The bite of a kissing bug, also called cone-nosed bugs, is usually not painful, says WebMD. A person may experience itching from the bites, however, and in some cases, swelling or hives accompany a patch of bites.
Kissing bugs, so called because they tend to bite near the mouth of animals or people, feed on the blood of a sleeping mammal host, says WebMD. They live in South and Central America, and in the southern regions of the United States. They typically hide during the day and appear at night to feed, although they can go for days or weeks without eating. Most people remain unaware that they have been bitten or attribute the bites to another cause, although a patch of small bites around the mouth is a sign of exposure to the kissing bug, the common name for triatomines, says the University of Arizona Department of Neuroscience.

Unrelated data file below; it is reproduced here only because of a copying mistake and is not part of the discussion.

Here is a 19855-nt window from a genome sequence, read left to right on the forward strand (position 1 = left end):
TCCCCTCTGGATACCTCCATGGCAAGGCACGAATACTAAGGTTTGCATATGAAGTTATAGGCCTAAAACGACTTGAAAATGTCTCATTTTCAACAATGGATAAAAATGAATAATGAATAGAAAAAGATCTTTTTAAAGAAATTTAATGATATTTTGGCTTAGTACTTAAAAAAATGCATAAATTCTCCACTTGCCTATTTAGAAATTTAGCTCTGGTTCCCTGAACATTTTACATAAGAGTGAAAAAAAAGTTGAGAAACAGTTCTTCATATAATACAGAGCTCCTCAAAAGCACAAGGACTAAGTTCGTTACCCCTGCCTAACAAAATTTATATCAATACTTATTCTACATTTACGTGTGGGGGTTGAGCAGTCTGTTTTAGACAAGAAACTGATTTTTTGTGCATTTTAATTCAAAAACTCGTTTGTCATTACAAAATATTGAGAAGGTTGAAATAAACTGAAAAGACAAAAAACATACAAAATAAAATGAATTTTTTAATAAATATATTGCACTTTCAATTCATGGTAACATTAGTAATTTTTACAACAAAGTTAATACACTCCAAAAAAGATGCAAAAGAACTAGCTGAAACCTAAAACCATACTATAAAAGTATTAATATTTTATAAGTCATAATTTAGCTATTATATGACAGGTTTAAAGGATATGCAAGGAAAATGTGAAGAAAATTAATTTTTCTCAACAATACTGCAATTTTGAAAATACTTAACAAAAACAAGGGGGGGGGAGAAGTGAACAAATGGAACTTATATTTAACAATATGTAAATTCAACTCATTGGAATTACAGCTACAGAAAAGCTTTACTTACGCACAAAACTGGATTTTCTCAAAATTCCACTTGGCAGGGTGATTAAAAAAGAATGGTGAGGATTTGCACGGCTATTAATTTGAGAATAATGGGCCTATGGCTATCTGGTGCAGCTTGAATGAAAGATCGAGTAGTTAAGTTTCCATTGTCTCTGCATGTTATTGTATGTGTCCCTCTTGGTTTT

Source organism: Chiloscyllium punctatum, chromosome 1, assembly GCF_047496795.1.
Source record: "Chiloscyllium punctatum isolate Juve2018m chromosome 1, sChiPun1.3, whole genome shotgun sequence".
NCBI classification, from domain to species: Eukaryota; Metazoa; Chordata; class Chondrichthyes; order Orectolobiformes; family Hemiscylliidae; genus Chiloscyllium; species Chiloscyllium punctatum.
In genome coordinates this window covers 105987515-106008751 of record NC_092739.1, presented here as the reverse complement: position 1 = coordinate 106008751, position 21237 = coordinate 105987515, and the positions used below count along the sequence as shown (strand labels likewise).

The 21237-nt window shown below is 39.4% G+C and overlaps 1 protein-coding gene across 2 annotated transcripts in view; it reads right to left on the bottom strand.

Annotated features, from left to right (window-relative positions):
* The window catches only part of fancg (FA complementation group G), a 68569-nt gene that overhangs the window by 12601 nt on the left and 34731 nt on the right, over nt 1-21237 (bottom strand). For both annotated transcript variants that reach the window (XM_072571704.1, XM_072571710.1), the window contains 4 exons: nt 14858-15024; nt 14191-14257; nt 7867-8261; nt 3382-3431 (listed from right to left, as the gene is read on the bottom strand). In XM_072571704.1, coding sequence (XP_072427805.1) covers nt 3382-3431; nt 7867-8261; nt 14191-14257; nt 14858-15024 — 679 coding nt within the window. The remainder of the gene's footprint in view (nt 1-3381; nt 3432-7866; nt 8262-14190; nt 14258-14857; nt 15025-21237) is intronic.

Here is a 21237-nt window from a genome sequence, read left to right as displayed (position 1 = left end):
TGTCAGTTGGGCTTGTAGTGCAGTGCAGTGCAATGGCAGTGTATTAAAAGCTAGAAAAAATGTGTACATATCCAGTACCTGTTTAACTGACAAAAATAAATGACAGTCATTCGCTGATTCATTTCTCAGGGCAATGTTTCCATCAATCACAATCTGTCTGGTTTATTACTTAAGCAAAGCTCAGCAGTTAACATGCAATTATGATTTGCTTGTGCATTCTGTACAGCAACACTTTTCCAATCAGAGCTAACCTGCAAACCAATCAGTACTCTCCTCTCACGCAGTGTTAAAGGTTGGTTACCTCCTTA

Kissing bug bites may cause a severe allergic reaction in some people, says the University of Arizona Department of Neuroscience. Allergic reactions may include skin symptoms, gastrointestinal symptoms, respiratory symptoms and anaphalaxis. Allergic sensitization occurs as a result of repeated exposure to kissing bug bites. Another concern associated with kissing bug bites is Chagas disease, although this parasite-borne condition is uncommon in the United States, says WebMD.